A bit of background first, when I bought this version of the album the track listings were incorrect, using the original album's track list. To be honest I can't see how this version can even justify using the same album name as so many of the original tracks are not included (as noted in a previous review).

I suppose it's 'horses for courses' here as some people may like the changes made, but for me including five versions of the same track while omitting original tracks is nothing short of a rip-off. This hasn't added value but instead has detracted from a brilliant album. Add new tracks by all means - but please keep the original tracks.
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2 of 2 people found the following review helpful
4.0 out of 5 stars Great british blues, 24 Dec 2012
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This review is from: The Pious Bird Of Good Omen (Audio CD)
If you ignore the language on a couple of the tracks, great british blues and" need your love" brilliant

If you enjoy blues guitar it's a must.
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4.0 out of 5 stars Some great stuff but plenty of filler..., 4 Jan 2014
By 
os - See all my reviews
(TOP 500 REVIEWER)   
This review is from: The Pious Bird Of Good Omen (Audio CD)
Dating from 1968 this enjoyable compilation is a bit of a rag -bag, albeit featuring some prime material along with the some minor efforts- B sides, alternative takes and the like- the sort of material that die-hard fans like to covert. Considering that five takes of 'Need Your Love So Bad' out of a total of twelve takes means that this album would definitely not win any awards when it comes to value for money-having said that, the remastering is superb. Tracks like 'Albatross' simply come alive. The recording now has detail, a sort of luminosity that in previous incarnations I think it lacked. Elsewhere the material is all pretty typically solid British blues enlivened of course by Peter Green's beautifully considered guitar playing and gruff vocal style. Guitar players of whatever hue short listen to Mr Green's efforts on 'Need Your Love So Bad'- a byword for economy, feeling, tone and melody.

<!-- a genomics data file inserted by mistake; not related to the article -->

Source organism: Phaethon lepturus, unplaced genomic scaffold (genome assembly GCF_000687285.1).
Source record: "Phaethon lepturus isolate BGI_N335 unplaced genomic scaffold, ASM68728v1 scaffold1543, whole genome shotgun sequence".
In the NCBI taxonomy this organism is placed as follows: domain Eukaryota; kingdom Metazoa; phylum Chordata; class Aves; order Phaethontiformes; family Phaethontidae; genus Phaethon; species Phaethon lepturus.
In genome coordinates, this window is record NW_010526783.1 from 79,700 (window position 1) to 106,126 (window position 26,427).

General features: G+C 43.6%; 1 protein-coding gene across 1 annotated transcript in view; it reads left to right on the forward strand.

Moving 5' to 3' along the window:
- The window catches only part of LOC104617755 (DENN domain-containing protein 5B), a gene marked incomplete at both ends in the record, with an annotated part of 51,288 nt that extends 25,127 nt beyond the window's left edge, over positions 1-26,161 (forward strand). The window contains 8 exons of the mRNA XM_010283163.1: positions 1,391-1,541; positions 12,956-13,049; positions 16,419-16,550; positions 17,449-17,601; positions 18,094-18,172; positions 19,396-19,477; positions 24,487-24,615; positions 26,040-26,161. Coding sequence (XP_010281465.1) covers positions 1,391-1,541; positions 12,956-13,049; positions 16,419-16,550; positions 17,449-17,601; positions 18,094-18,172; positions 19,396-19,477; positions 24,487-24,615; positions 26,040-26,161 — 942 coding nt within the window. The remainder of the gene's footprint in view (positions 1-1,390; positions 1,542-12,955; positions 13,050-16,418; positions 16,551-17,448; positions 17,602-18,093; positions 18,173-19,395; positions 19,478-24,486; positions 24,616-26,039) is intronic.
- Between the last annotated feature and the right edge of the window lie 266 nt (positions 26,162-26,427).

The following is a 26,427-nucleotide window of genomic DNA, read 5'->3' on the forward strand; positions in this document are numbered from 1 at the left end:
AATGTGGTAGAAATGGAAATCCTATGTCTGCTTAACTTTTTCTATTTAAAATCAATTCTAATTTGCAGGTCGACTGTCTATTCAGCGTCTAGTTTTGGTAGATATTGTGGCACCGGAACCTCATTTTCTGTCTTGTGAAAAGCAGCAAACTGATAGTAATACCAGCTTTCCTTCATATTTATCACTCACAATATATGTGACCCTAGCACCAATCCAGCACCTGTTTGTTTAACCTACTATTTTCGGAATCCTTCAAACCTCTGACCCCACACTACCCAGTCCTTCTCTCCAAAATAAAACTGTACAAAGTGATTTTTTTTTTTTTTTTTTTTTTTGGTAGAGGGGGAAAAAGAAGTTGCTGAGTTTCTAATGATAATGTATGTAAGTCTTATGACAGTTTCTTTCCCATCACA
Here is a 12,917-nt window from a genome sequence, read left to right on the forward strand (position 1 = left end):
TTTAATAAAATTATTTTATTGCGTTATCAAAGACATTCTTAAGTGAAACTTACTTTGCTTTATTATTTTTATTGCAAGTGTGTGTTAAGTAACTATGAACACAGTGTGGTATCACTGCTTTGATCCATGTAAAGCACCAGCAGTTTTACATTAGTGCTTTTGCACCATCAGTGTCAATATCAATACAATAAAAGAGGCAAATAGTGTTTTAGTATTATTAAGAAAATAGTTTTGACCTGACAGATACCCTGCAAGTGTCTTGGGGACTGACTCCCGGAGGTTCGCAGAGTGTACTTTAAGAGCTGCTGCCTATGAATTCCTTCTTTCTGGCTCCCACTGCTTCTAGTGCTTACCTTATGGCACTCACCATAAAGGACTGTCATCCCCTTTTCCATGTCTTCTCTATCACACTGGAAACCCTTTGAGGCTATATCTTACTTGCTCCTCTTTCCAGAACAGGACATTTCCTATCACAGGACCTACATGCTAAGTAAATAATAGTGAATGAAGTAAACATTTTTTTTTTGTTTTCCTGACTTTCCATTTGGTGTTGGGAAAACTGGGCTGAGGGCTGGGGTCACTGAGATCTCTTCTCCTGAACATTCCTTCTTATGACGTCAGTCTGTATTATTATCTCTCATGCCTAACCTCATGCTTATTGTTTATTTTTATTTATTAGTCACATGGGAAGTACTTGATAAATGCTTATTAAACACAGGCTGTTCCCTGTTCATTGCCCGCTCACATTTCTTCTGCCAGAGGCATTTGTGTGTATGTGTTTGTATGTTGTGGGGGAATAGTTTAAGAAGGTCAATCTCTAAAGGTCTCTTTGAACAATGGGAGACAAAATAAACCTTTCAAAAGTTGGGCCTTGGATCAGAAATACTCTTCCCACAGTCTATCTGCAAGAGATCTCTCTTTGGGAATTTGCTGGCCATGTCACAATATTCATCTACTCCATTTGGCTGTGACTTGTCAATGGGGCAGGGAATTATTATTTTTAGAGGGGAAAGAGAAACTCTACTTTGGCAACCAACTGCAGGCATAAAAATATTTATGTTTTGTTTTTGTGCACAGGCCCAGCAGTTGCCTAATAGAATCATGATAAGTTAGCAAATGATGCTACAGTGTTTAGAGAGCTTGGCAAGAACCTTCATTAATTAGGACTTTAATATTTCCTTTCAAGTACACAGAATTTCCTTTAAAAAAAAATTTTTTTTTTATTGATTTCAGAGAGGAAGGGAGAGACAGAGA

So not the most essential Fleetwood Mac album (at least in this incarnation, but it does boast excellent sleeve notes , sound and rather nice items like 'Rambling Pony' and 'I Believe My Time Ain't long'. Ps: for those who abjure or abhor `industrial language' this album may raise hackles.
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2 of 3 people found the following review helpful
5.0 out of 5 stars A guitarists CD, 15 Nov 2010
This review is from: The Pious Bird Of Good Omen (Audio CD)
While I can understand that someone liking the original album would object to the rearrangement of what tracks appear on this reissue I have to admit to this release being one of the most illuminating CDs I've listened to from the point of view of a guitarist, and particularly from the point of view of a guitarist who rates the work of Peter Green, before illness took hold, as some of the most emotional and beautiful electric guitar blues ever recorded.

Having the multi-take versions of I Need Your Love So Bad for me was an education. The intensity put into all these takes and the different interpretations were a joy to hear. I also find that hearing this song slimmed down of production and strings so we can hear the musicianship so clearly of Pater Green and also the rest of Fleetwood Mac was a wonderful experience. Also it helps to hear the vocals more clearly too - Peter Green was a very high class British Blues singer. Interesting too hearing the different effect on the takes that using piano or organ or Sax has.

I maybe should also admit to maybe being biaised in that "I Need Your Love So Bad" is one of my favourite songs.
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1.0 out of 5 stars Not As original LP AS Advertized - thaerefore CRAP, 28 July 2014
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This review is from: The Pious Bird Of Good Omen (Audio CD)
Not As original LP AS Advertized - thaerefore CRAP